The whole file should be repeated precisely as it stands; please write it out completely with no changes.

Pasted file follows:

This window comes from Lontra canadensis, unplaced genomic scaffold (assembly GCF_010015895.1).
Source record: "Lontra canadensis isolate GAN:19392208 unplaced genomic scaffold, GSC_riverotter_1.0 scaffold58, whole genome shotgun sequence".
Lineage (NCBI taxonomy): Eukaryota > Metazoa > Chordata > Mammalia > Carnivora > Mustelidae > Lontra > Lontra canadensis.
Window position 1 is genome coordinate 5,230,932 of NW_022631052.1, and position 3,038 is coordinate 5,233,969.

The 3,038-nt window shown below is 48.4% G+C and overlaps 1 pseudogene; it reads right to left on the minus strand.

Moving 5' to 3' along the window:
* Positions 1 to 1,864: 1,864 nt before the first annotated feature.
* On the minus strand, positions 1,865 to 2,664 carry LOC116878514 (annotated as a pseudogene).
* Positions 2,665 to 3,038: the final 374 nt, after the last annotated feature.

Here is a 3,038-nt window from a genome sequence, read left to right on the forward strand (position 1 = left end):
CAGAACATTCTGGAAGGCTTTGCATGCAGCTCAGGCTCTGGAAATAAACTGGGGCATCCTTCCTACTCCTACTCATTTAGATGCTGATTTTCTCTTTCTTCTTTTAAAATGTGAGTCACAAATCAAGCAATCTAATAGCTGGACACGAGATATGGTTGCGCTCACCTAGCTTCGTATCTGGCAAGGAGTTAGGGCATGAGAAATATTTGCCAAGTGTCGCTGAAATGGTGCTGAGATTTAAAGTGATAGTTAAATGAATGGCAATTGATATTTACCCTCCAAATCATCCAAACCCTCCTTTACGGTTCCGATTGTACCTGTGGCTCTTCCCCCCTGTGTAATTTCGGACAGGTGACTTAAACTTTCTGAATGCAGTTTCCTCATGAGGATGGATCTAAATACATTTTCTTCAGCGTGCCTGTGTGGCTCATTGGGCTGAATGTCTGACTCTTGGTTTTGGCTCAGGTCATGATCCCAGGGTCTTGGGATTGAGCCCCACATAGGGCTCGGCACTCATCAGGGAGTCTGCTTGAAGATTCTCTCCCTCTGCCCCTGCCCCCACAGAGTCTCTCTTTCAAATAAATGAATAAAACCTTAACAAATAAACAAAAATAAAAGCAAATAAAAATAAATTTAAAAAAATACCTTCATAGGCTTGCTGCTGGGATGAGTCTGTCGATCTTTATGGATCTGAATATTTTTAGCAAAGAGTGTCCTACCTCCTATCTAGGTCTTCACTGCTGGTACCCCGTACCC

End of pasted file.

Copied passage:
This window comes from Lontra canadensis, unplaced genomic scaffold (assembly GCF_010015895.1).
Source record: "Lontra canadensis isolate GAN:19392208 unplaced genomic scaffold, GSC_riverotter_1.0 scaffold58, whole genome shotgun sequence".
Lineage (NCBI taxonomy): Eukaryota > Metazoa > Chordata > Mammalia > Carnivora > Mustelidae > Lontra > Lontra canadensis.
Window position 1 is genome coordinate 5,230,932 of NW_022631052.1, and position 3,038 is coordinate 5,233,969.

The 3,038-nt window shown below is 48.4% G+C and overlaps 1 pseudogene; it reads right to left on the minus strand.

Moving 5' to 3' along the window:
* Positions 1 to 1,864: 1,864 nt before the first annotated feature.
* On the minus strand, positions 1,865 to 2,664 carry LOC116878514 (annotated as a pseudogene).
* Positions 2,665 to 3,038: the final 374 nt, after the last annotated feature.

Here is a 3,038-nt window from a genome sequence, read left to right on the forward strand (position 1 = left end):
CAGAACATTCTGGAAGGCTTTGCATGCAGCTCAGGCTCTGGAAATAAACTGGGGCATCCTTCCTACTCCTACTCATTTAGATGCTGATTTTCTCTTTCTTCTTTTAAAATGTGAGTCACAAATCAAGCAATCTAATAGCTGGACACGAGATATGGTTGCGCTCACCTAGCTTCGTATCTGGCAAGGAGTTAGGGCATGAGAAATATTTGCCAAGTGTCGCTGAAATGGTGCTGAGATTTAAAGTGATAGTTAAATGAATGGCAATTGATATTTACCCTCCAAATCATCCAAACCCTCCTTTACGGTTCCGATTGTACCTGTGGCTCTTCCCCCCTGTGTAATTTCGGACAGGTGACTTAAACTTTCTGAATGCAGTTTCCTCATGAGGATGGATCTAAATACATTTTCTTCAGCGTGCCTGTGTGGCTCATTGGGCTGAATGTCTGACTCTTGGTTTTGGCTCAGGTCATGATCCCAGGGTCTTGGGATTGAGCCCCACATAGGGCTCGGCACTCATCAGGGAGTCTGCTTGAAGATTCTCTCCCTCTGCCCCTGCCCCCACAGAGTCTCTCTTTCAAATAAATGAATAAAACCTTAACAAATAAACAAAAATAAAAGCAAATAAAAATAAATTTAAAAAAATACCTTCATAGGCTTGCTGCTGGGATGAGTCTGTCGATCTTTATGGATCTGAATATTTTTAGCAAAGAGTGTCCTACCTCCTATCTAGGTCTTCACTGCTGGTACCCCGTACCC